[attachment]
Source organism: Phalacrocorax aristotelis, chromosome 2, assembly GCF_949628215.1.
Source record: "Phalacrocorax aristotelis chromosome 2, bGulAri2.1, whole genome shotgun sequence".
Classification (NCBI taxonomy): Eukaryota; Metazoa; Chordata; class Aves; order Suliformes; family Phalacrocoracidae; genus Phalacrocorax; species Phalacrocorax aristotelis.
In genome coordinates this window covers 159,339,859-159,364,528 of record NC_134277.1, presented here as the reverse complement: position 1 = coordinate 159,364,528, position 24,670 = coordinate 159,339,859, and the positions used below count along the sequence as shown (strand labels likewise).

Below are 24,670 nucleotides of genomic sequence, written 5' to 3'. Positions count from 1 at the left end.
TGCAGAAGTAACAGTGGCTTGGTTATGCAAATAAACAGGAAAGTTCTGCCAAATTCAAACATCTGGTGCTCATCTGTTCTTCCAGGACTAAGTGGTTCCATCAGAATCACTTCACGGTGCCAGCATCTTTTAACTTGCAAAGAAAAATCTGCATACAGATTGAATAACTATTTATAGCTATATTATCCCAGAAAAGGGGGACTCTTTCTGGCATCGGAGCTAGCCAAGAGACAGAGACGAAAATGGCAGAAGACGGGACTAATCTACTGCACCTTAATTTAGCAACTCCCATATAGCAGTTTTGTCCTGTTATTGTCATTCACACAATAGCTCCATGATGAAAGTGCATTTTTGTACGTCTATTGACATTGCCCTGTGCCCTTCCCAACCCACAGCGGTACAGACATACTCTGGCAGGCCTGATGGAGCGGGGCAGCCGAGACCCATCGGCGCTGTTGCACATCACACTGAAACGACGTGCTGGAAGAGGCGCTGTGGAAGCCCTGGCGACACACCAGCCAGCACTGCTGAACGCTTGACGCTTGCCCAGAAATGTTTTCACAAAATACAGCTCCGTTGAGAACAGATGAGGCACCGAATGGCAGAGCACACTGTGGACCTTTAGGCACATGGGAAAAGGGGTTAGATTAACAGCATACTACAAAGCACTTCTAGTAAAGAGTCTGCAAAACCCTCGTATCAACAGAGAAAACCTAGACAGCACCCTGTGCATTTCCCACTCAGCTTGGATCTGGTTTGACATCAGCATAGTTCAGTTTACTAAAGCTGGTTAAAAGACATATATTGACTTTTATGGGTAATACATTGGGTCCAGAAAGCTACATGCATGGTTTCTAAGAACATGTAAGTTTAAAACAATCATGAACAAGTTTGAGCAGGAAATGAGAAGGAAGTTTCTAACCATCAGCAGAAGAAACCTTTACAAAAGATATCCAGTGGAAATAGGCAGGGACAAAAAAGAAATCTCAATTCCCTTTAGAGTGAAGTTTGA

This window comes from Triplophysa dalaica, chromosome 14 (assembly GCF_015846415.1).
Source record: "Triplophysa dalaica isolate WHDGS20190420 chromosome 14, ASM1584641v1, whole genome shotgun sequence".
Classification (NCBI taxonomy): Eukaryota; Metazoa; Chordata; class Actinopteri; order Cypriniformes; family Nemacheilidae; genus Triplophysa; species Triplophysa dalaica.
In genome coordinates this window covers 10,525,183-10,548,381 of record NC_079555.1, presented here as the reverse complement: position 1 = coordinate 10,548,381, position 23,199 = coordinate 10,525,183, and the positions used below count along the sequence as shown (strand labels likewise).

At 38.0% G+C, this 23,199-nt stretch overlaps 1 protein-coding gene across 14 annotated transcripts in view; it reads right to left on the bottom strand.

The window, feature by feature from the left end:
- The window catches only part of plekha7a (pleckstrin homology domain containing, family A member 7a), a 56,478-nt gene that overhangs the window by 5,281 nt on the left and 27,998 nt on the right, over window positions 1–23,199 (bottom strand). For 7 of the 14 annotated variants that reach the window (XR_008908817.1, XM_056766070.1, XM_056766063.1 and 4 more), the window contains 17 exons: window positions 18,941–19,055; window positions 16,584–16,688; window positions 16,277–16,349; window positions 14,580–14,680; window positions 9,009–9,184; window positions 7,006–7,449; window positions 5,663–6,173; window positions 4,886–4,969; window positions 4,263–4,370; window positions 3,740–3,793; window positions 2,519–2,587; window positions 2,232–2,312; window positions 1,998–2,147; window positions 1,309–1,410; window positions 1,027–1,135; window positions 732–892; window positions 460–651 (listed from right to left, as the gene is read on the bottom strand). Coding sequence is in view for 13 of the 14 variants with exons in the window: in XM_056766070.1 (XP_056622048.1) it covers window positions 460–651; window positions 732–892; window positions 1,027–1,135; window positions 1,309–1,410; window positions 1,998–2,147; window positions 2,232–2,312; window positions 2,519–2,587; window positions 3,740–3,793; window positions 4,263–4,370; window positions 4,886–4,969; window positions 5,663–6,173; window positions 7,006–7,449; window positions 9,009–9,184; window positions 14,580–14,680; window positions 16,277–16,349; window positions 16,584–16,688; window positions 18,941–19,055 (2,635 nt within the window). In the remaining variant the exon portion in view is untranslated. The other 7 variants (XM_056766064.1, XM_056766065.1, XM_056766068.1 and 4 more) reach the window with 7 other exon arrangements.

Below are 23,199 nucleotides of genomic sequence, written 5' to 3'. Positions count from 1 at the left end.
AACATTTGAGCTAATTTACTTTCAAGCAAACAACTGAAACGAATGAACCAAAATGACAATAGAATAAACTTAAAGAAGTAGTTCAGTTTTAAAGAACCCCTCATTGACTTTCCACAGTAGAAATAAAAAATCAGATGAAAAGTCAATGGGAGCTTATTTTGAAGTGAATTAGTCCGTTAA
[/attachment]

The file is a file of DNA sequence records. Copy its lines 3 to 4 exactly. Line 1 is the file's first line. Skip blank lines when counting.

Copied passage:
Classification (NCBI taxonomy): Eukaryota; Metazoa; Chordata; class Aves; order Suliformes; family Phalacrocoracidae; genus Phalacrocorax; species Phalacrocorax aristotelis.
In genome coordinates this window covers 159,339,859-159,364,528 of record NC_134277.1, presented here as the reverse complement: position 1 = coordinate 159,364,528, position 24,670 = coordinate 159,339,859, and the positions used below count along the sequence as shown (strand labels likewise).